Inner Geek

Building a Quiet Gaming PC

I love computer games but the noise and heat which blasted out of my PC when I was running the latest games on my graphic card/processor was terrible.  I would start the game up and seconds later the fans in the computer case would whizz up to a deafening crescendo of noise! And the heat generated by my monster PC was enough to heat the upstairs of my house.

Before you start thinking “I don’t have that problem with my PC”, I don’t have a standard PC. I have a hand crafted PC specifically created from components for digital art, design and gaming.  I also “unfortunately” selected the second hottest AMD 65mn architecture processor chip (the Phenom X4 9850BE) which eats voltage and generates a silly amount of heat (and will be swapped out on Tuesday for the newer AMD Phenom X4 940 3GHz processor on the 45mn manufacturing process). More on that later!

My three screen PC prior to upgrades
My three screen PC prior to upgrades

Modern graphics cards pump out more heat than most processors and on air cooling my (new) Nvidia 260 GTX could get up to 83+ degrees.  The traditional solution to these problems is to add high speed fans, move more air around the computer case, with fans at the front of the case drawing air in and fans at the back of the case sucking the hot air out.  But the noise of all those fans can interrupt your thoughts or drive you to headphones and loud music (a solution which I tried without success).

July 2008 I added a Zalman Reserator1 v2 Fanless Water Cooling System to try to get a hold of temperatures. It’s a complete “off the shelf” watercooling kit for beginners.  It was easy to install and use but I soon found out it made absolutely no difference to my temperatures. It did cut down the noise a bit but I had to leave the fans in the case because of the remaining heat.  I only lost the noise of the graphics card and CPU fans, all the case fans remained!

I endured this situation until last month (using loud headphones) when my graphic card needed an update (it was four years old). The additional heat generated by a newer card would probably be too much for the Zalman setup but I decided to give it a try. On eBay I found a BFGTech Geforce 260GTX H2OC which is a graphics card manufactured especially for water-cooling and includes a large Danger Den copper heat-sink. I put the new graphics card in the case and temperatures sky rocketed.   The Alienware case (which I’ve had since 2003) only has 80mm fans and it’s been proven that 120mm fans give the best cooling at the lowest cooling to noise ratio.  I could have cut up the Alienware case using a Dremel to modify it to add 120mm fans but I was just much easier to look for a new case for my monster PC.

Coolmaster Cosmos S case
Coolmaster Cosmos S Case

After some research, I decided on a Coolmaster Cosmos S case (which I purchased on eBay) and moved the components to the new case.  The Zalman heat-sink from my original kit wasn’t making a good job of cooling the processor so it was swapped out for a Danger Den MC-TDX for AM2/AM3 Processors.  Only then did the temperatures start to decrease but not by much.  So, new case, new waterblock, new graphics card and no major change in temperatures? Time for some thinking.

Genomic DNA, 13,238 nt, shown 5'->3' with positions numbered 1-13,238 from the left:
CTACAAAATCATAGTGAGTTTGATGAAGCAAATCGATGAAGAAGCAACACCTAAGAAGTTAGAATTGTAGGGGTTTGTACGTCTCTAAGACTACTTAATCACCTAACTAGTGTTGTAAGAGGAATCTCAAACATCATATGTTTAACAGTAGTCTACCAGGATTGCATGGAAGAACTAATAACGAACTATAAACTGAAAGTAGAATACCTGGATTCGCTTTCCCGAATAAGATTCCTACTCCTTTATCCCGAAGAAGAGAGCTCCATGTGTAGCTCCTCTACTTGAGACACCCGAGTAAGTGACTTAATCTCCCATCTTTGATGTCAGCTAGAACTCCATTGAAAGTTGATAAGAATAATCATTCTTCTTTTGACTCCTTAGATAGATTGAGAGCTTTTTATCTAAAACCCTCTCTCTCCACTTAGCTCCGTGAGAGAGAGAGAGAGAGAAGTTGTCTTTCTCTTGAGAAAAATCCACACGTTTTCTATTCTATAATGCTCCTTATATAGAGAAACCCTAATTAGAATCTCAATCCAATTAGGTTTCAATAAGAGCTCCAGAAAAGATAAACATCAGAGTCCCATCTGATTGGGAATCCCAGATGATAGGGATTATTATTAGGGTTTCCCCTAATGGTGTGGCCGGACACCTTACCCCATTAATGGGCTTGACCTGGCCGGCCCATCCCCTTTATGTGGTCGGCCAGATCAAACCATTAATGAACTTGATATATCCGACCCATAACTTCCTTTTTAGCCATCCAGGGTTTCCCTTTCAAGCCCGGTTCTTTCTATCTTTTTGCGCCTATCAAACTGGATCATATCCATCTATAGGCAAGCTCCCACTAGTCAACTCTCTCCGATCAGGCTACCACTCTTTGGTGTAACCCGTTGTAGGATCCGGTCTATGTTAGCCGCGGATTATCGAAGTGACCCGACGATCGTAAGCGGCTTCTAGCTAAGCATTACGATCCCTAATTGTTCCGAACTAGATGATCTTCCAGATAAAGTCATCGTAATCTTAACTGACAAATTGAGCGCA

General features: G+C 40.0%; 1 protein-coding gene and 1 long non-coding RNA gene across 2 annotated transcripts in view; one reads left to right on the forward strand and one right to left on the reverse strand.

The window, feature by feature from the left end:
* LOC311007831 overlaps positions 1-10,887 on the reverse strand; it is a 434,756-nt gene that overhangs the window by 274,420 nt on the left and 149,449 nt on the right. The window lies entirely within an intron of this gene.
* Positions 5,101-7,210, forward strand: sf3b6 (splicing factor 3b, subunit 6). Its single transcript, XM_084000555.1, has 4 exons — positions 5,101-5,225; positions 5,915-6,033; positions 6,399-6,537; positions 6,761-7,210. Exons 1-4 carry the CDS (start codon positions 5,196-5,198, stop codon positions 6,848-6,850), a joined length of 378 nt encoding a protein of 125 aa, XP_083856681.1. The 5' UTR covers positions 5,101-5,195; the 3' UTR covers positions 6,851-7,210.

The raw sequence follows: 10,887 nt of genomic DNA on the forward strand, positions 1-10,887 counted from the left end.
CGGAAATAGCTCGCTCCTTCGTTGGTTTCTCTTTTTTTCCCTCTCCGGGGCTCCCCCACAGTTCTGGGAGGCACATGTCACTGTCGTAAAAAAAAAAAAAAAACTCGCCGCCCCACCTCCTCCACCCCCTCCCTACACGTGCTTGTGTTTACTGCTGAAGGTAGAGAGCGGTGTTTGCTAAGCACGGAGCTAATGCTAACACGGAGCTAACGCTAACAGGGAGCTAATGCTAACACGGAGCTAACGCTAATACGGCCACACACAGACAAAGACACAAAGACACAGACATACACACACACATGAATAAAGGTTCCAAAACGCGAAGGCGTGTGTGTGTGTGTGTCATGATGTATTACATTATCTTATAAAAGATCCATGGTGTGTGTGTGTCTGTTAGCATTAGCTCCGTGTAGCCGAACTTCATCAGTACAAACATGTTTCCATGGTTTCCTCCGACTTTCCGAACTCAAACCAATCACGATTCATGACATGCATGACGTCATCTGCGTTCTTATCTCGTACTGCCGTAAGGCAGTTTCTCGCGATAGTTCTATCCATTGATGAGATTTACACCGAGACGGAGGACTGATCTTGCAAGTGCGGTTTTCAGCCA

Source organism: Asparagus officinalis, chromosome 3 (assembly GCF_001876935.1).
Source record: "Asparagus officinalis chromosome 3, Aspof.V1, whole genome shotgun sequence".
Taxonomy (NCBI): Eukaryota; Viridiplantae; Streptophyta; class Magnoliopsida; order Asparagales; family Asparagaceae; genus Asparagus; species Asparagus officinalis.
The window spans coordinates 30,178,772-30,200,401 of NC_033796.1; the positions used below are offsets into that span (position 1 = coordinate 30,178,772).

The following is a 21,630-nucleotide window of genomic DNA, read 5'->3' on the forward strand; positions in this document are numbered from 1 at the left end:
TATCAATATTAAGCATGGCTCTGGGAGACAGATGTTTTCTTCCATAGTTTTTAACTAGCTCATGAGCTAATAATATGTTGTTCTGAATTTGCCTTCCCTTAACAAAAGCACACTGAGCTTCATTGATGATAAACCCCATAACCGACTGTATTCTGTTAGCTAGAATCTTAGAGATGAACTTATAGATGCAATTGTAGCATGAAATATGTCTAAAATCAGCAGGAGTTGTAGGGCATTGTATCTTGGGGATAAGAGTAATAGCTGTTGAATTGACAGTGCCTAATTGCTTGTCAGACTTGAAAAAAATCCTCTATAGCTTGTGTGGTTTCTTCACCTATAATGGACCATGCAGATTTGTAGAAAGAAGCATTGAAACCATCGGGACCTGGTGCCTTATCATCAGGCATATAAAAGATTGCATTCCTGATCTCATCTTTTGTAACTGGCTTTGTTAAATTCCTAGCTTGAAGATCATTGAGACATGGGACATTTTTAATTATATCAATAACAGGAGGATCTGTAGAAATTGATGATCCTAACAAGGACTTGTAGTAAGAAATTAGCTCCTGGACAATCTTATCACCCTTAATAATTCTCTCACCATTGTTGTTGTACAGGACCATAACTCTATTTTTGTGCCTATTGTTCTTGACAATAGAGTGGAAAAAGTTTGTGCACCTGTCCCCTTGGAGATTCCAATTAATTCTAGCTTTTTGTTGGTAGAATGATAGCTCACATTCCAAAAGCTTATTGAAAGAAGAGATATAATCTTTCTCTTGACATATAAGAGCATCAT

Clearly the Zalman Reserator (which is a combination of a reservoir for coolant and a radiator to dissipate heat) wasn’t able to cope with the heat output. To cure this I would need to add a separate watercooled radiator and fans to suck the air out from the case through this radiator so that the water in the system would be cooler.  Cue the Black Ice 360 GT Stealth (stealth is for quiet) and and two Noctua NF-S12-800 120mm 800RPM Quiet Fans. With the new radiator and fans installed idle temperatures (when the computer is doing nothing) for the processor went from 55 degrees to  37 degrees. A colossal drop of 18 degrees.  And in testing, at 100% processor usage of the processor, the processor never got hotter than 43 degrees (previously I’d seen it as hot as 72 degrees). Likewise the graphics card, which had reached a high of over 83 degrees when stressed, dropped down to a maximum of 55 degrees under similar load (a 28 degree drop). And now that the temperatures have dropped I can reduce the speed of the internal fans to make the system as quiet as possible.  Right now it is inaudible from more than 3m away – it sounds like leaves rustling in a quiet breeze. That I can live with!

I just need a little more speed.  A new AMD Phenom X4 940 3GHz processor will arrive tomorrow (the fastest AMD Socket 2+ processor which fits my motherboard).  Once fitted, temperatures will fall even further and performance will significantly increase. After that (and with a happy contribution from my post-Christmas eBay sale of items) I’ll get a 160Gb Intel SSD drive.  This is a solid state flash drive just like what you would find in an iPhone.  This type of disc is nearly three times faster than a conventional disc drive which means that Windows and programs will load REALLY faster. Add to this Windows 7 (which also arrives tomorrow) and I think I will have an excellent PC to embark on my secondment to Learning and Teaching Scotland for Digital Games Design.

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